The deplorable state of Tsaragi-Patigi Road, the Mokwa-Jebba Road and the Bida-Nupeko Road have been trending since the collapse of the Talabu Bridge, Jebba. The inconvenience to road users can only be imagined. It tells the story of what is the situation on other major highways that are caving in due to overuse. These roads in question are among the busiest highways in the country as they link the South West to the Northern parts of the country.
However, a travel on the Enugu-Onitsha highway, Okigwe- Umuahia, Ore-Benin highways and the stretch on the Ajaokuta axis will paint a picture of the horror commuters have to endure in order to get to their destinations. Disrepair that is the status of the nation’s road network is having its negative impact on the economy generally as a result of man hours wasted and deaths recorded.
Decaying infrastructure is one of the deficiencies that every government in Nigeria, post-civil war, have had to cope with. The success achieved in that regard is limited even with the huge sums budgeted for the purpose.
The situation is made worse by a combination of factors that have to do with the near abandonment of the railway and inland waterway facilities until most recently as well as the elitist conception of the airline as a means of transportation. In terms of movement of goods and services, the road network put at approximately 120,546-miles provides a more dependable and readily available alternative. There are other sources that claim that the country has the largest road network in West Africa and the second largest south of the Sahara, with roughly 108,000 km of surfaced roads as at 1990. For most businesses, as bad as the roads are, they have come to be seen, in the circumstance, as a comparatively dependable ally. The quality of most of these roads is generally poor which aides their speedy decay. The poor quality of construction work is easily attributable to corruption on the part of government officials who collude with contractors to fleece the nation as contracts are perceived as quick means of making the megabucks. These poorly build roads crumble so fast because, in the main, they are equally poorly maintained. Heavy travel on major roads accelerate the wear and in the process vehicle accidents are common with very high fatality rate.
Even at the best of times, funding for repairs has not been sufficient to keep up with the rate at which these roads are crumbling. Adding to the deterioration is damage caused by flooding during the annual rainy season as well as other climatic conditions. With the roads in such poor state, when the risky driving habits of the average Nigerian driver is added to the mix, road travel, as inevitable as it is in the Nigerian context primarily because of its affordability, have tended to be perceived as extremely dangerous. It is the unarguable poor maintenance culture that is often cited as a major cause of the country’s high rate of traffic fatalities.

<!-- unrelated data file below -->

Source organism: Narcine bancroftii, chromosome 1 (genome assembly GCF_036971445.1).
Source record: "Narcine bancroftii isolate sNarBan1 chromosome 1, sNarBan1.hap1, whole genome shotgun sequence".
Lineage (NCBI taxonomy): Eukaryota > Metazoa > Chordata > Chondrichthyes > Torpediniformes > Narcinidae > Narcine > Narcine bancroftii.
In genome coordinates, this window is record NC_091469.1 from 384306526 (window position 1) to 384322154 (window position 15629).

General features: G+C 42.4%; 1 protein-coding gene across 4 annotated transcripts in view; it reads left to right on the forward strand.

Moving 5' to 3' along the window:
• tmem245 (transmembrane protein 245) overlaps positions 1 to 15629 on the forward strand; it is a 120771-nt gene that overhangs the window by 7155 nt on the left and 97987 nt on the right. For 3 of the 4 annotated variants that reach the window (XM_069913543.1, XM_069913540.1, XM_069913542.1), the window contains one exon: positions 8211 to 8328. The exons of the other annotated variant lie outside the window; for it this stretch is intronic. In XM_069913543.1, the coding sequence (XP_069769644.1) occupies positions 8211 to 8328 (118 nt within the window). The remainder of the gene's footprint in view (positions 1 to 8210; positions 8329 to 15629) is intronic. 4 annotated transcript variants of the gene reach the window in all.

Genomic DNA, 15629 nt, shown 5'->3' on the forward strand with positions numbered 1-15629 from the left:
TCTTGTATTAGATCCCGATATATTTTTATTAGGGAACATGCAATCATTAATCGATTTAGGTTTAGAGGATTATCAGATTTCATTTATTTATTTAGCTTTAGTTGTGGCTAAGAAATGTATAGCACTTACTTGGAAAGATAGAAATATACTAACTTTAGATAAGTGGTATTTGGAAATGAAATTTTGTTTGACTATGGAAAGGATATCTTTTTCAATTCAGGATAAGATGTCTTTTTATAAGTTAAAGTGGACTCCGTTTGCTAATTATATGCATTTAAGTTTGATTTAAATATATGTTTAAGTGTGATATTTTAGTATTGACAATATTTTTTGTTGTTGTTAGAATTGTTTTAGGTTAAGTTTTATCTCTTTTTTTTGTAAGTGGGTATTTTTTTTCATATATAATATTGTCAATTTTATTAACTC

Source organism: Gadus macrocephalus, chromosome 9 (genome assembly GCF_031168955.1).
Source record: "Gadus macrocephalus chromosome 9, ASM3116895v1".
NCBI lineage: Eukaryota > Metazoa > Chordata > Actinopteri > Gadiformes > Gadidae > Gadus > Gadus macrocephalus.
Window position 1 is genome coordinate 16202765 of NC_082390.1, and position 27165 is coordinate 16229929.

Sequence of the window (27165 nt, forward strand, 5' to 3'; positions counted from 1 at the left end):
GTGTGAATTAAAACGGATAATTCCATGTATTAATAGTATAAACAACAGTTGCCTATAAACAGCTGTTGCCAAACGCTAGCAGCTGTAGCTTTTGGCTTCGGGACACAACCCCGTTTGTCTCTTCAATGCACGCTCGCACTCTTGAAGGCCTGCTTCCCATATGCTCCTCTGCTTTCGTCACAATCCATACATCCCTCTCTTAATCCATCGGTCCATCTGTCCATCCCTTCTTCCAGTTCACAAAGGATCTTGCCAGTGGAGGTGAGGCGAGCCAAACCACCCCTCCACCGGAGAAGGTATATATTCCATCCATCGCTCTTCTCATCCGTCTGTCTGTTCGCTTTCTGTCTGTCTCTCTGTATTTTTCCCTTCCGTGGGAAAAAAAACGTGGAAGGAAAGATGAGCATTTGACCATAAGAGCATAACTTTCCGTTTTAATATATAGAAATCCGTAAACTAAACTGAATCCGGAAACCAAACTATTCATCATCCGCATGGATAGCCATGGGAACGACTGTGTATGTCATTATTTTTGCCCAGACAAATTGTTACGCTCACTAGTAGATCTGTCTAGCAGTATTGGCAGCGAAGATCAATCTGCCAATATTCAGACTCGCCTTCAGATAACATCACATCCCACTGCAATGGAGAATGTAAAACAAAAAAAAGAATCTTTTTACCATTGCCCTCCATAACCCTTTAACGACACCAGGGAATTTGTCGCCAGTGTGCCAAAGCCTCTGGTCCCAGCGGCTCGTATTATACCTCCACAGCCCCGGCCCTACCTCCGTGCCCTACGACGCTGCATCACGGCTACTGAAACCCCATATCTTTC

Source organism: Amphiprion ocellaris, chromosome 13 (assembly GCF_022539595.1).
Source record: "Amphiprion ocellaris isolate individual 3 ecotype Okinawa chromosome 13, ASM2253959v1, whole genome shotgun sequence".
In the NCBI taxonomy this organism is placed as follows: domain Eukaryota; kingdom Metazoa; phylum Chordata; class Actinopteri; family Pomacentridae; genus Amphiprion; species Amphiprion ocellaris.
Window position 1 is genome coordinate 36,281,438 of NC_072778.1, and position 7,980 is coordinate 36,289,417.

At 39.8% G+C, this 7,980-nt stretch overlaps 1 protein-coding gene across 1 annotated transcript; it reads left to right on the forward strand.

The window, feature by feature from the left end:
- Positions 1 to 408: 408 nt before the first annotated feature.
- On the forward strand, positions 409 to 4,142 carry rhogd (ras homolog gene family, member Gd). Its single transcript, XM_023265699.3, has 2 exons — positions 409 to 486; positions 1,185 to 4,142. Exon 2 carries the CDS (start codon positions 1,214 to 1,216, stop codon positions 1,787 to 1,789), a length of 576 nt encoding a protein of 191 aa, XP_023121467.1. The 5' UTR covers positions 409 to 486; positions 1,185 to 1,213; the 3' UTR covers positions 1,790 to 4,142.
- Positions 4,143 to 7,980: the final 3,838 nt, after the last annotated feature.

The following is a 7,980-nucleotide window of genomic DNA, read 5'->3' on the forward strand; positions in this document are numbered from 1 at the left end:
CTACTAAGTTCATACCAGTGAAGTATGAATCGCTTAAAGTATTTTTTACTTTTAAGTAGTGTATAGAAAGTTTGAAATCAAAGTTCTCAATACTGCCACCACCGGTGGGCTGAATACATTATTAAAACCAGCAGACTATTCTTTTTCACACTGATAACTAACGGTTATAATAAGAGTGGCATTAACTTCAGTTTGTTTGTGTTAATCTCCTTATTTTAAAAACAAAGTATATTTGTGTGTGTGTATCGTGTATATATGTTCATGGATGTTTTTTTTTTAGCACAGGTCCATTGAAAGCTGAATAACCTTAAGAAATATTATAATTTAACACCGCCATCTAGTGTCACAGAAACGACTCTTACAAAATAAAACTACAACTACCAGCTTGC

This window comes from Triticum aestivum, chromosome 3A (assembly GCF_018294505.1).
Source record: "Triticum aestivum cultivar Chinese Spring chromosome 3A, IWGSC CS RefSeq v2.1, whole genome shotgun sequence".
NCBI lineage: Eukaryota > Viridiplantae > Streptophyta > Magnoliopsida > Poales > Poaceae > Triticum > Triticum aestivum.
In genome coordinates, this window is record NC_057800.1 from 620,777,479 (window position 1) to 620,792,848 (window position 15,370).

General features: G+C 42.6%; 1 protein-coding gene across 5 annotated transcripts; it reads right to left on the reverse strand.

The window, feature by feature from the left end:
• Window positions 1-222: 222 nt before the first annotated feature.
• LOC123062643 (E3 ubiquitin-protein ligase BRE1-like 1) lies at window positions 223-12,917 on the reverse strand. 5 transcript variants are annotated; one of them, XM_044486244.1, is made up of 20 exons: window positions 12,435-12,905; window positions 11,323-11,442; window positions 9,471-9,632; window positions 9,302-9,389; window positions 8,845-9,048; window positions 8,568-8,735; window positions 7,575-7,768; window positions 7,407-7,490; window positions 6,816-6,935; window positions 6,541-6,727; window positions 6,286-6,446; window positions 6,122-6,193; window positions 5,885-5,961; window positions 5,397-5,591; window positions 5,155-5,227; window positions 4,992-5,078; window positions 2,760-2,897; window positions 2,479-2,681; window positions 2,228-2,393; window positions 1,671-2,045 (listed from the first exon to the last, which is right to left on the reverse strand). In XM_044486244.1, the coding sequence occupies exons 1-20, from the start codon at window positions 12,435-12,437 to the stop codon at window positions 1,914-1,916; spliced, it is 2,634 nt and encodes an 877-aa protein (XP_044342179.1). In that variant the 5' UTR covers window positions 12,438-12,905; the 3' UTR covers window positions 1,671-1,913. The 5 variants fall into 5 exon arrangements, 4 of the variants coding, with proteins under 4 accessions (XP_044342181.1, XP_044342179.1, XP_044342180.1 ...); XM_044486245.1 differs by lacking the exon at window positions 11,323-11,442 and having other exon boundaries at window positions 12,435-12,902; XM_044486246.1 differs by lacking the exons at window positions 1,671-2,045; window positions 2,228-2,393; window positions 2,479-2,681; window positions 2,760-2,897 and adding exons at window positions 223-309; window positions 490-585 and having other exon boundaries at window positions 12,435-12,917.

The Federal Roads Maintenance Agency (FERMA) was set up essentially as a stop gap measure to make the roads relatively passable pending when there will be a comprehensive reconstruction. In 2004, for instance, it began to patch the 32,000-kilometre federal roads network, and moved up in 2005 to initiating a more substantial rehabilitation. The rainy season and poor equipment pose challenges to road maintenance. Recently, the Muhammadu Buhari administration approved N80 billion for construction of roads across 12 states. If well utilised, the money will provide a breather in the road infrastructure sector.
It may be convinient to argue that the roads are bad not necessarily because of a lack of effort on the part of the government to make them good. But because they are the only reliable means of transportation, they are over used and in some cases abused.
Heavy tonnage trucks with goods that would have been conveniently hauled by rail, use the roads and therefore put severe pressure on them. The Abuja – Lokoja highway is relatively new but a part of it is beginning to fail because of heavy traffic on it.
Ultimately, in our opinion, the solution to the observable shortcomings in the nation’s transportation system will be the exploration and expansion of other means of transportation such as inland waterways and, most importantly, the railway. While that is being pursued, the government must device a workable means of averting the disaster that is the Tsaragi-Patigi road and also its fellows in other parts of the country.
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